The Net Exports Effect relates to the influence that foreign trade has upon the level of aggregate demand in the domestic economy, and is therefore a key component of the Keynesian consumption function. An increase in exports relative to imports (X-M) implies a net boost to domestic production, and thus a welcome reduction in unemployment during times of recession. To see this, recall that:
AD = C + I + G + (X-M)
If this is unfamiliar, check out my article about: Aggregate Demand
Unfortunately, due to the close interconnectedness of the global economic system, a recession in one country often occurs at the same time as recessions in other countries (especially close trading partners), with the implication that any improvement in net exports for one country often comes with a deterioration in exports for other countries at just the wrong time in the economic cycle.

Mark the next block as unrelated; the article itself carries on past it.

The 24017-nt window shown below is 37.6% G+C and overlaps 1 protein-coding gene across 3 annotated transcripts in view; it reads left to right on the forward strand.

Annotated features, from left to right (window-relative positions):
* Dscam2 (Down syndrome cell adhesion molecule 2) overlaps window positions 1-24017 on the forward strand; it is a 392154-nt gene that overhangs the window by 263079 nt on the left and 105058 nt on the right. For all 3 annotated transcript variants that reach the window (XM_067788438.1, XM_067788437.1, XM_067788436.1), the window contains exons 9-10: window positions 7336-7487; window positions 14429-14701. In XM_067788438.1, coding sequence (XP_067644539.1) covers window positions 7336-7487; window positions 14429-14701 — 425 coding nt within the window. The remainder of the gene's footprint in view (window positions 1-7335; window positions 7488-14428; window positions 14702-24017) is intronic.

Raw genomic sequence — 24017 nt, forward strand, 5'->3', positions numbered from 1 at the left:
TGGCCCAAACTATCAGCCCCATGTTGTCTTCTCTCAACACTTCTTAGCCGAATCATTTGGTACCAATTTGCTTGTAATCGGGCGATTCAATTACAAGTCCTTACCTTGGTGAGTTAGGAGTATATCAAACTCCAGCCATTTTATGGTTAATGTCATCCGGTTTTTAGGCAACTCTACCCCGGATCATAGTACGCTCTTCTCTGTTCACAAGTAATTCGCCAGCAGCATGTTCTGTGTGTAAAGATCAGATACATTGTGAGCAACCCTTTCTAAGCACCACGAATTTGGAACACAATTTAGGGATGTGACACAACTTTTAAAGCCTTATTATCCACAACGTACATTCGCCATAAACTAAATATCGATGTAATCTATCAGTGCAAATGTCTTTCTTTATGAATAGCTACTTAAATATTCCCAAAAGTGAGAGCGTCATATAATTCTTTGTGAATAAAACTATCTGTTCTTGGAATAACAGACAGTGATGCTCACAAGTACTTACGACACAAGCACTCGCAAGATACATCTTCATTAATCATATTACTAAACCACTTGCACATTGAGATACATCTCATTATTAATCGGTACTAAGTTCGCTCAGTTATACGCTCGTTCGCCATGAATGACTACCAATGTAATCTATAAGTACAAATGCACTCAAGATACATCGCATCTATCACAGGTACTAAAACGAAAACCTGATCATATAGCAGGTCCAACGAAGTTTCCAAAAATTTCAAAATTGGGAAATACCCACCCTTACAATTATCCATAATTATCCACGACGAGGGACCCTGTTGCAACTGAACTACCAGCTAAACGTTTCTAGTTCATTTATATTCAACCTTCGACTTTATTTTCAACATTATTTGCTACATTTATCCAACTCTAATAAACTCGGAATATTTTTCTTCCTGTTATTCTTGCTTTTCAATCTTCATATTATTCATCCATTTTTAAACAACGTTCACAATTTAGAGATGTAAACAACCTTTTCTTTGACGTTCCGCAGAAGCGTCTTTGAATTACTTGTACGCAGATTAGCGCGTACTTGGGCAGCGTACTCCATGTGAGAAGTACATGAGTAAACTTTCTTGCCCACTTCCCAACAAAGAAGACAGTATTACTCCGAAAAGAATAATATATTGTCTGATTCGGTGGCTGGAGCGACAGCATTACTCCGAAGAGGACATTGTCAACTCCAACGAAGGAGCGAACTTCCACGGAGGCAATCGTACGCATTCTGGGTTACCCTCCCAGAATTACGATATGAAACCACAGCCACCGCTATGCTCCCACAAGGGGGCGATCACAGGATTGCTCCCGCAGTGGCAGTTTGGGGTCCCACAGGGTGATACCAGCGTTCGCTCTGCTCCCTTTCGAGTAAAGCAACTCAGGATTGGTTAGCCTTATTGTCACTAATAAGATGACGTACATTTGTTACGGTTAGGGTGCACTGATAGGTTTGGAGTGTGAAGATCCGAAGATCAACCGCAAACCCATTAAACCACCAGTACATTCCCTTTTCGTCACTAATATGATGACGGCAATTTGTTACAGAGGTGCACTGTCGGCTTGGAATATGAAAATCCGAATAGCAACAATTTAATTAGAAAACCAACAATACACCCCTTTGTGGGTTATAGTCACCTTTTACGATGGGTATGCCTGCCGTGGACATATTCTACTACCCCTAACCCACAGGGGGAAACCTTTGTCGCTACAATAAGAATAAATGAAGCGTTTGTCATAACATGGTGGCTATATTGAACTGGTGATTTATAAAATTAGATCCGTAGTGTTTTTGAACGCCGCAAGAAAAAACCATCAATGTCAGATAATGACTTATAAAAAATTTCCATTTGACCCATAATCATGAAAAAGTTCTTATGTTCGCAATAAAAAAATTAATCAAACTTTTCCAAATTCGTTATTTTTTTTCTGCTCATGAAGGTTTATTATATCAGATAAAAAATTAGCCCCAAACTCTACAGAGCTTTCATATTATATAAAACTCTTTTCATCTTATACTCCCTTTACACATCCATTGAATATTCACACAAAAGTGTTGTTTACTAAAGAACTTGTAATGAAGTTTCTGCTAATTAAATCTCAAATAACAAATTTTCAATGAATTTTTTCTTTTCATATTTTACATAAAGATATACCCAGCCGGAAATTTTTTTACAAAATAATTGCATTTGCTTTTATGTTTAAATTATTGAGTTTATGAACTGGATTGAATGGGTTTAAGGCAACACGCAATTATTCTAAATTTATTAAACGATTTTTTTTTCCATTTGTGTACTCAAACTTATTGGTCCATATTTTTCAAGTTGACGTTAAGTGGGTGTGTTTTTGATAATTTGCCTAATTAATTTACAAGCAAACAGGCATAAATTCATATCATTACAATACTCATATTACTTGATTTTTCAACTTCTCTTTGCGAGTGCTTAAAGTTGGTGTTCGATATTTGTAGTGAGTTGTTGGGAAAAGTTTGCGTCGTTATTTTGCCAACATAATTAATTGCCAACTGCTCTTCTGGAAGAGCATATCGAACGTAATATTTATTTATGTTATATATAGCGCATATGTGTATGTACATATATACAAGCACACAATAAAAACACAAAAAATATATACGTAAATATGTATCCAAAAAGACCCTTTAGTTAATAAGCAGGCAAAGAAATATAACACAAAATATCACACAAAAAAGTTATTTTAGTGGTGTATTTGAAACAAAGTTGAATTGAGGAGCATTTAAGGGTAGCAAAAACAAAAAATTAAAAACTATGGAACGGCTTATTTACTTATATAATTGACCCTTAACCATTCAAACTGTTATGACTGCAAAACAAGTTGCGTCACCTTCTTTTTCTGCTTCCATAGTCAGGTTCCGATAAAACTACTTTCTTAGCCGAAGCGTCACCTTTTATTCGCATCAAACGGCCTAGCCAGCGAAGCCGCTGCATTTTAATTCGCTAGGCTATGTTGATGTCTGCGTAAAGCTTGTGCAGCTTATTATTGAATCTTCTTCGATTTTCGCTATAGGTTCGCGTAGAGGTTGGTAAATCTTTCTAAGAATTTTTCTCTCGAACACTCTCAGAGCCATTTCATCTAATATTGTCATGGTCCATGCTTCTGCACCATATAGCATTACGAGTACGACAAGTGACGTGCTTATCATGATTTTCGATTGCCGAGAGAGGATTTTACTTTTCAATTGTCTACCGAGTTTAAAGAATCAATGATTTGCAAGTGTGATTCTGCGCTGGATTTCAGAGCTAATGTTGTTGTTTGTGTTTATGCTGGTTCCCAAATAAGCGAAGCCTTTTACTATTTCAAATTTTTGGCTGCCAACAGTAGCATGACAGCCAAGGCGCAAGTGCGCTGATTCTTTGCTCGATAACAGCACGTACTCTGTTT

In years past, the temptation to cause the domestic currency to weaken, either by an outright devaluation (applicable to fixed exchange rate systems) or a depreciation (applicable to floating exchange rate systems) in order to make exports more competitive, would often lead to a sort international trade war with competing countries each trying to undercut one another so as to boost their own economy at the expense of the other.
These types of policies came to be called beggar-thy-neighbor policies, and after repeated costly examples of this sort of nonsense, the developed world moved more in the direction of cooperation in international trade, with various types of trade agreements.